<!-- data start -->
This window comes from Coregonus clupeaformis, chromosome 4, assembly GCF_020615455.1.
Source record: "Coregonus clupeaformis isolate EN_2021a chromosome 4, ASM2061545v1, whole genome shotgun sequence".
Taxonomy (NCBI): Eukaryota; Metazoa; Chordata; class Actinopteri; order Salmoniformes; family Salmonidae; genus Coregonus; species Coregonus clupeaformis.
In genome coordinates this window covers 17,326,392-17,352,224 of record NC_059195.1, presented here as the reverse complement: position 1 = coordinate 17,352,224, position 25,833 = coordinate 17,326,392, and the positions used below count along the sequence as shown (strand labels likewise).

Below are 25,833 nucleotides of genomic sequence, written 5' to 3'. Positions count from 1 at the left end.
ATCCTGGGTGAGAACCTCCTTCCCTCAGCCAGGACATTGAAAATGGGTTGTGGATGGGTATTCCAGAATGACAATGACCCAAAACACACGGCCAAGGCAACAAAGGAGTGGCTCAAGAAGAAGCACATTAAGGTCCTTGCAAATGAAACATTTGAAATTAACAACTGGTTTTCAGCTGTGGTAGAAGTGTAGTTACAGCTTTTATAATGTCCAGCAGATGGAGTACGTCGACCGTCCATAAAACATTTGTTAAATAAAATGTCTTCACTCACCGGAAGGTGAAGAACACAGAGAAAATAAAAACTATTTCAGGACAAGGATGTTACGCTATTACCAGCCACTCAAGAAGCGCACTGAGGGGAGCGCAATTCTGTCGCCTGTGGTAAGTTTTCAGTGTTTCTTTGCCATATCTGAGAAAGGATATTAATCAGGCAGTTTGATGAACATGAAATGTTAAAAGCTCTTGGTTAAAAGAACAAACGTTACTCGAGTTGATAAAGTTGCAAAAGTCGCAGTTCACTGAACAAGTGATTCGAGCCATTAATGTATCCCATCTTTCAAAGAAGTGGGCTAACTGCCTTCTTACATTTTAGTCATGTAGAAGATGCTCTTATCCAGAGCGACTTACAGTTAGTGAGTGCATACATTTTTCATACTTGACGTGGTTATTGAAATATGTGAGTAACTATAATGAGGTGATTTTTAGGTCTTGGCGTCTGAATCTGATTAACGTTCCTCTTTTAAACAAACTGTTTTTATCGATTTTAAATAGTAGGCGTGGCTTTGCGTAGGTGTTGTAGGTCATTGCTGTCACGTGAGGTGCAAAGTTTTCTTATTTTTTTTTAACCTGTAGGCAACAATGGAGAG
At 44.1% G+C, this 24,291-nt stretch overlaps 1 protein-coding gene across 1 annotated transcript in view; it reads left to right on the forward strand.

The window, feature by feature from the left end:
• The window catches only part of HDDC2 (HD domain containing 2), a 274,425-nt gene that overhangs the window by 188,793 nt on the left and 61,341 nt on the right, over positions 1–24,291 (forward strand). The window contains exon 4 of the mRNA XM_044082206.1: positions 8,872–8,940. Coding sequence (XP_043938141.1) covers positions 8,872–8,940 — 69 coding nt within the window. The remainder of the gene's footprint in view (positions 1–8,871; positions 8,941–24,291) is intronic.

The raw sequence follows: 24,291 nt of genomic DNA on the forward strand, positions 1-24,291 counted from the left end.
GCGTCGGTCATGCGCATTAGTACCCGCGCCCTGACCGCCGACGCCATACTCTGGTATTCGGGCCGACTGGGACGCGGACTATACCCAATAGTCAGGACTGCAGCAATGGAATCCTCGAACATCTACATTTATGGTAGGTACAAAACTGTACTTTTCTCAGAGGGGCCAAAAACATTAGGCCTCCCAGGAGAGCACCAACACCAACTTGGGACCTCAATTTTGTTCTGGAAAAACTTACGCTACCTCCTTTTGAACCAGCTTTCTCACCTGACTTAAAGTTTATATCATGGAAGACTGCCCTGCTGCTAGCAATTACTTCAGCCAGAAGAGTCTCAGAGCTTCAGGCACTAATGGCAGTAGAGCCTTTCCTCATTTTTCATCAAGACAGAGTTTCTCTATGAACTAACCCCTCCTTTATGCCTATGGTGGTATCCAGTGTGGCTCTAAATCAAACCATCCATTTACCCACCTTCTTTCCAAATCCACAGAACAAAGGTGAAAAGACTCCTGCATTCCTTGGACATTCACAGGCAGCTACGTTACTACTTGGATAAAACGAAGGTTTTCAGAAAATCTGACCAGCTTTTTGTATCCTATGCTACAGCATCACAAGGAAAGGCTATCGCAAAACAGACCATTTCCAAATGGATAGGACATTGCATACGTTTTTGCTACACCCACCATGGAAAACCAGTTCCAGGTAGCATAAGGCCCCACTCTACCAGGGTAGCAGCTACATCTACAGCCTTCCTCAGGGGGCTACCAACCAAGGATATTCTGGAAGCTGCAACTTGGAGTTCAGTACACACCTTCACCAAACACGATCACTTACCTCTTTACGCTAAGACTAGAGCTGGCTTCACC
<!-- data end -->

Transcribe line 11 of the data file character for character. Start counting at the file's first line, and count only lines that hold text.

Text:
GCGTCGGTCATGCGCATTAGTACCCGCGCCCTGACCGCCGACGCCATACTCTGGTATTCGGGCCGACTGGGACGCGGACTATACCCAATAGTCAGGACTGCAGCAATGGAATCCTCGAACATCTACATTTATGGTAGGTACAAAACTGTACTTTTCTCAGAGGGGCCAAAAACATTAGGCCTCCCAGGAGAGCACCAACACCAACTTGGGACCTCAATTTTGTTCTGGAAAAACTTACGCTACCTCCTTTTGAACCAGCTTTCTCACCTGACTTAAAGTTTATATCATGGAAGACTGCCCTGCTGCTAGCAATTACTTCAGCCAGAAGAGTCTCAGAGCTTCAGGCACTAATGGCAGTAGAGCCTTTCCTCATTTTTCATCAAGACAGAGTTTCTCTATGAACTAACCCCTCCTTTATGCCTATGGTGGTATCCAGTGTGGCTCTAAATCAAACCATCCATTTACCCACCTTCTTTCCAAATCCACAGAACAAAGGTGAAAAGACTCCTGCATTCCTTGGACATTCACAGGCAGCTACGTTACTACTTGGATAAAACGAAGGTTTTCAGAAAATCTGACCAGCTTTTTGTATCCTATGCTACAGCATCACAAGGAAAGGCTATCGCAAAACAGACCATTTCCAAATGGATAGGACATTGCATACGTTTTTGCTACACCCACCATGGAAAACCAGTTCCAGGTAGCATAAGGCCCCACTCTACCAGGGTAGCAGCTACATCTACAGCCTTCCTCAGGGGGCTACCAACCAAGGATATTCTGGAAGCTGCAACTTGGAGTTCAGTACACACCTTCACCAAACACGATCACTTACCTCTTTACGCTAAGACTAGAGCTGGCTTCACC